St. Nicks Alliance Provides Training through Brownfields Grants
Walter Mugdan, the U.S. Environmental Protection Agency’s regional director of Emergency Response and Remedial Division, Congresswoman Nydia Velazquez and Councilmember Diana Reyna recently checked on the progress of an EPA-funded job training program at St. Nicks Alliance in Brooklyn, N.Y. and to speak with students and community members about the importance of green jobs.
St. Nicks Alliance was a recent recipient of $500,000 in American Recovery and Reinvestment Act funding to help train community members for jobs assessing and cleaning up brownfields sites.
"In many ways, EPA’s Brownfields program was an idea ahead of its time,"said Mugdan. "It was one of the first big national programs to put money into the hands of organizations and local governments that not only creates jobs and teaches valuable skills to those seeking employment, but also ultimately cleans up our communities."
St. Nicks has a well-established, highly successful training program and plans to train 244 participants, graduate 195 students, and place 146 graduates in environmental careers. Six 12-week, 450-hour cycles of environmental remediation technician training will include six to nine certifications for at least 180 students. Four 8-week, 160-hour cycles of commercial truck driving training will be offered to at least 54 students. One 12-week, 320-hour cycle of photovoltaic solar panel installation training will include one to two certifications for 10 students. St. Nicks has strong employment partnerships with local business owners and remediation firms that will facilitate placement of graduates in environmental jobs.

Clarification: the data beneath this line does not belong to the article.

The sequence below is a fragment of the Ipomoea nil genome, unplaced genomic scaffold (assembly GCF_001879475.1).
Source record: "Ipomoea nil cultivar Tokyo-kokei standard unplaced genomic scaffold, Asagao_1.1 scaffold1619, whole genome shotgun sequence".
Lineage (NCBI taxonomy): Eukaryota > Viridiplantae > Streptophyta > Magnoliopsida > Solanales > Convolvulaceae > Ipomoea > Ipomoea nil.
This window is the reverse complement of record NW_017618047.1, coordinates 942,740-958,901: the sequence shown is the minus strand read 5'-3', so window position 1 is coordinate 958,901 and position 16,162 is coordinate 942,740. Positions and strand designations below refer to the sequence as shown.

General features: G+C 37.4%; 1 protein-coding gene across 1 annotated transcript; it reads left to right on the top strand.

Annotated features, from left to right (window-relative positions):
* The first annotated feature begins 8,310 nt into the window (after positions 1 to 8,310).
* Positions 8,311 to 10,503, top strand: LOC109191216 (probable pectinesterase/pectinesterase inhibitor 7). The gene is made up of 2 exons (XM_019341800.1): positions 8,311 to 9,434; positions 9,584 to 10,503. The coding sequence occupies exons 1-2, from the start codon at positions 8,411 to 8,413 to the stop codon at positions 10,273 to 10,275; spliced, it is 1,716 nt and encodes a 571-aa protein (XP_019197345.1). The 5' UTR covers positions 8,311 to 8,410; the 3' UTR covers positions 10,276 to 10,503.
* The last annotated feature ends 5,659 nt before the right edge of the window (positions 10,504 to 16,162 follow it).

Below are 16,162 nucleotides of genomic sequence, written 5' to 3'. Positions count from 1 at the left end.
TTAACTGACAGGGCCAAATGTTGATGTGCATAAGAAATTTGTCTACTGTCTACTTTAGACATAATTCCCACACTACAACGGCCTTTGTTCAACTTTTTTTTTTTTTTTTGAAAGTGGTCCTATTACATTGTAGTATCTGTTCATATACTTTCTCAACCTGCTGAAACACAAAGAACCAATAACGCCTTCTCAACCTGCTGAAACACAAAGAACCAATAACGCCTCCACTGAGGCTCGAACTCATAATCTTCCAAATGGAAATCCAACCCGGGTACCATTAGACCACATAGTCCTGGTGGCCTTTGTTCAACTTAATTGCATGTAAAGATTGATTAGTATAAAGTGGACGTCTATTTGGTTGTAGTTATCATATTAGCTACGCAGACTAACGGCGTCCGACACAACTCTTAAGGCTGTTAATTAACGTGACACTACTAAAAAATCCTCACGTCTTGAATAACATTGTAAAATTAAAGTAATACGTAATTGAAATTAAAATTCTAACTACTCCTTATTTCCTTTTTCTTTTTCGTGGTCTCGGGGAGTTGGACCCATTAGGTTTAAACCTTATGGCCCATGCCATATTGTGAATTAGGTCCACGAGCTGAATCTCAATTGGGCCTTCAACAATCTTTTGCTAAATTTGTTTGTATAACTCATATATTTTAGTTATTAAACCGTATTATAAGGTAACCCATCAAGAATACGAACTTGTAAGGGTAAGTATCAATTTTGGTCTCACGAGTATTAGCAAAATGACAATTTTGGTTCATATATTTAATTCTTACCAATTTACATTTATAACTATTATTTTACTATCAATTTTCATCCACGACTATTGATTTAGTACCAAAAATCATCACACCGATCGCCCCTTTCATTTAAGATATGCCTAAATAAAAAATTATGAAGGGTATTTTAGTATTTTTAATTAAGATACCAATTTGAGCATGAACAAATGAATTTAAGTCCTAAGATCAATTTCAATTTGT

Since 1998, EPA has awarded more than $25 million in brownfields job training funds. More than 5,000 people have completed EPA-funded training programs, with more than 3,250 obtaining employment in the environmental fields, earning an average wage of $13.81 per hour. EPA established the Brownfields Job Training Program to help residents take advantage of jobs created by the assessment, cleanup and sustainable reuse of brownfields sites and to ensure that the economic benefits derived from brownfields redevelopment remain in the affected communities.
Brownfields are sites where expansion, redevelopment, or reuse may be complicated by the presence or potential presence of a hazardous substance, pollutant, or contaminant. In 2002, the Small Business Liability Relief and Brownfields Revitalization Act (Brownfields Law) was passed. The Brownfields Law expanded the definition of what is considered a brownfield, so communities may now focus on mine-scarred lands or sites contaminated by petroleum or the manufacture and distribution of illegal drugs. EPA’s Brownfields Program encourages redevelopment of America’s estimated 450,000 abandoned and contaminated waste sites.